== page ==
Waiya turned to a big flat panel displaying a 3-D map of the Southern Hemisphere. A pattern of green icons was arrayed over the Southern Ocean and Antarctica showing the location of each node of OSOM’s automated weather station network. It was steady as she goes - for the moment – on the first day of the coldest and most violent month in the Great South. Though June 21 was technically the dead of winter, old hands knew August to be the time of “bad ju-ju” due to a lag in the weather extremes that did not coincide with the calendar. August was the month for the worst storms ever recorded on the Antarctic continent and, as a result, the best time for holding the Roaring Forties Regatta. Nevertheless, for the past three days it had been all quiet on the southern front.
This only heightened Waiya’s anxiety. There would be no standing down for him, or Seranen, or the mariners aboard the Alba_Swords. They were at first stage alert, ready to react the moment an extreme storm event began its life somewhere near the center of Antarctica.
He walked to the display as all the icons continued to glow green. He looked closely at the AWS nodes on and around Dome Argus, a massive, bulging plateau of glacial ice fourteen thousand feet high near the center of the frozen continent. Dome Argus was the spawning grounds of the world’s most powerful wind, the katabatic, a torrent of air that often reached speeds of over two hundred miles an hour blowing down and out to the Antarctic coast. Dome Argus was ground zero for the energy that, when injected into a low pressure cell over the Southern Ocean, would double or even triple the power of the passing storm, resulting in the huge swells sought after by the Alba_Sword fleet. For the moment, however, the data transmitted to Waiya’s system center told him not a breath of wind was stirring on Dome Argus.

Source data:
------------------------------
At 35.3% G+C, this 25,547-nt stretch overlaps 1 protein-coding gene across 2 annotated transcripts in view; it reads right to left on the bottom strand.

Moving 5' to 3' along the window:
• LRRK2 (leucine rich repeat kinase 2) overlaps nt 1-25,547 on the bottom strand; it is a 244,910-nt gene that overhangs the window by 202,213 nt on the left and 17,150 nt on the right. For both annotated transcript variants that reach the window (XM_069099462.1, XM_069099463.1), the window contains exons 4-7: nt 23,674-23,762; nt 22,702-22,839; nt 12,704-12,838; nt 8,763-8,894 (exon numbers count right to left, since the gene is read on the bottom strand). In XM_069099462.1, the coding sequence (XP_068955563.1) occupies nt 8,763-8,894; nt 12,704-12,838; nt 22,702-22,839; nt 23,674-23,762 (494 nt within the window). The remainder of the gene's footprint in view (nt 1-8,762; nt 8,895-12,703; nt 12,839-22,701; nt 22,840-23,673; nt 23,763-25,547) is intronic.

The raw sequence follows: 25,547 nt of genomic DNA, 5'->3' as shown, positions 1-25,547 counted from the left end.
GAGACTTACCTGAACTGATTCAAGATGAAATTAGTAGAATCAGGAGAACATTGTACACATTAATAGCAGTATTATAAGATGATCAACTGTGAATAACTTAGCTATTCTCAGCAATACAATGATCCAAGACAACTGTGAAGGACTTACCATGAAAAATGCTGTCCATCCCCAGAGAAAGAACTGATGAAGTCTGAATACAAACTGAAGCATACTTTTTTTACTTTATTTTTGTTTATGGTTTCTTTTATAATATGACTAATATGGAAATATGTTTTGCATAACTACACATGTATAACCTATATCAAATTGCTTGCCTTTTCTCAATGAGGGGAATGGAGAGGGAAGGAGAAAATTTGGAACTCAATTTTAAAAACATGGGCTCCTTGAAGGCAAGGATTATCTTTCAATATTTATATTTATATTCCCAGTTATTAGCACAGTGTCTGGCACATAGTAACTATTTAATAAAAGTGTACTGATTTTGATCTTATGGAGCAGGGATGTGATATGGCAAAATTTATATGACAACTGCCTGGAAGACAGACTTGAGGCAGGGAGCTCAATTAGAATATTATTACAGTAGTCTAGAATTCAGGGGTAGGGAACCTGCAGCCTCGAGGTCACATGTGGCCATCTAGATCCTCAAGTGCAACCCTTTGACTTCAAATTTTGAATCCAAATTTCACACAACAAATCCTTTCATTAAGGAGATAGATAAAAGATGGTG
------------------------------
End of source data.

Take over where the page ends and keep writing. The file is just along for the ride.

If you were standing on the Dome near the AWS this first day of August, you would no doubt marvel at the clarity of the view, the dramatic lighting of an Antarctic sunrise and the pristine perfection of the place. Except for the machine that looks like a NASA satellite sitting in the middle of nowhere, Nature untouched extends to all the horizons. In the atmosphere high above you, however, it is a different story.
Nature is reeling from man’s excesses. Through the hole in the ozone layer, a massive swath of abnormal heat from the North is spinning down into the supercold Antarctic atmosphere. The two forces clash and spiral against each other into an accelerating cyclone drilling down out of the sky. It slams into the ice, and a monstrous wind is born.
But this is no ordinary katabatic.
The sound of a hundred freight trains shatters your silent reverie. Turning around, your eyes go wide with terror as a wall of wind comes out of nowhere at two hundred miles per hour. The katabatic smashes you to the ground, and you can’t hear your own last words, “No! No! This isn’t happening!” as the wind accelerates and literally blows you away.
Damon Waiya stood back from the display so he could see the entire automated weather station network, all its icons glowing bright green. Then one turned yellow - on Dome Argus. The AWS began to report meteorological activity sufficiently rigorous to trigger real-time data transfer. He stepped up to the display and touched the Dome Argus icon. A second panel on the wall lit up, showing the graphs of the instruments as they recorded what was going on in the middle of the nastiest place on earth. He stepped back so he could watch both panels at the same time while focusing primarily on the sensor indicators. Wind speed, direction, barometric pressure, and air density were all in flux, indicating a moment of accelerating phenomena. Then each gauge redlined. Barometric pressure fell to absolute minimum, wind speed went maximum. A red frame began to blink around each display, indicating the integrity of the sensors was being degraded. Then each gauge locked up, and the red border turned to an unblinking black.